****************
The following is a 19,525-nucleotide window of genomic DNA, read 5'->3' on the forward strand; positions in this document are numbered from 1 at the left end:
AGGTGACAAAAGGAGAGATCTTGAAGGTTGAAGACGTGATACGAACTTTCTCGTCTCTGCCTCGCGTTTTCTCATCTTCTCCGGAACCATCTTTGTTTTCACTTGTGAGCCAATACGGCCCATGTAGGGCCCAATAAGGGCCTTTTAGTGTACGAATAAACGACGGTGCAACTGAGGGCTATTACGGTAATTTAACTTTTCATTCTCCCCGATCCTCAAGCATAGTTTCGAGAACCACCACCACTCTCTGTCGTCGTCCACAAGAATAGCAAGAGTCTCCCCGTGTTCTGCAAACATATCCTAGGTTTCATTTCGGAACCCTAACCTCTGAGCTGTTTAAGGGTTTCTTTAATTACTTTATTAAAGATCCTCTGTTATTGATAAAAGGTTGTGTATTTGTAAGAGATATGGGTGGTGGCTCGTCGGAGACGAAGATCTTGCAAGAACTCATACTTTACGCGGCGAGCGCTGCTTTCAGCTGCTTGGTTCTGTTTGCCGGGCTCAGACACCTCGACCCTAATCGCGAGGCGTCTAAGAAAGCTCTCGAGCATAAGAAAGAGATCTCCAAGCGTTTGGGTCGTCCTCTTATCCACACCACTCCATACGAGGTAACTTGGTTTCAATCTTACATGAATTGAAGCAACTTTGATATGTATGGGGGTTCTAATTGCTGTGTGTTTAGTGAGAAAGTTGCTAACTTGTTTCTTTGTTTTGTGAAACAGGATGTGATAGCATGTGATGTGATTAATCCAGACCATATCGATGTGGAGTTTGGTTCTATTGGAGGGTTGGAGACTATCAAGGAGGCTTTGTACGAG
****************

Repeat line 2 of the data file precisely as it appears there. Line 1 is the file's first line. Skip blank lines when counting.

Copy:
AGGTGACAAAAGGAGAGATCTTGAAGGTTGAAGACGTGATACGAACTTTCTCGTCTCTGCCTCGCGTTTTCTCATCTTCTCCGGAACCATCTTTGTTTTCACTTGTGAGCCAATACGGCCCATGTAGGGCCCAATAAGGGCCTTTTAGTGTACGAATAAACGACGGTGCAACTGAGGGCTATTACGGTAATTTAACTTTTCATTCTCCCCGATCCTCAAGCATAGTTTCGAGAACCACCACCACTCTCTGTCGTCGTCCACAAGAATAGCAAGAGTCTCCCCGTGTTCTGCAAACATATCCTAGGTTTCATTTCGGAACCCTAACCTCTGAGCTGTTTAAGGGTTTCTTTAATTACTTTATTAAAGATCCTCTGTTATTGATAAAAGGTTGTGTATTTGTAAGAGATATGGGTGGTGGCTCGTCGGAGACGAAGATCTTGCAAGAACTCATACTTTACGCGGCGAGCGCTGCTTTCAGCTGCTTGGTTCTGTTTGCCGGGCTCAGACACCTCGACCCTAATCGCGAGGCGTCTAAGAAAGCTCTCGAGCATAAGAAAGAGATCTCCAAGCGTTTGGGTCGTCCTCTTATCCACACCACTCCATACGAGGTAACTTGGTTTCAATCTTACATGAATTGAAGCAACTTTGATATGTATGGGGGTTCTAATTGCTGTGTGTTTAGTGAGAAAGTTGCTAACTTGTTTCTTTGTTTTGTGAAACAGGATGTGATAGCATGTGATGTGATTAATCCAGACCATATCGATGTGGAGTTTGGTTCTATTGGAGGGTTGGAGACTATCAAGGAGGCTTTGTACGAG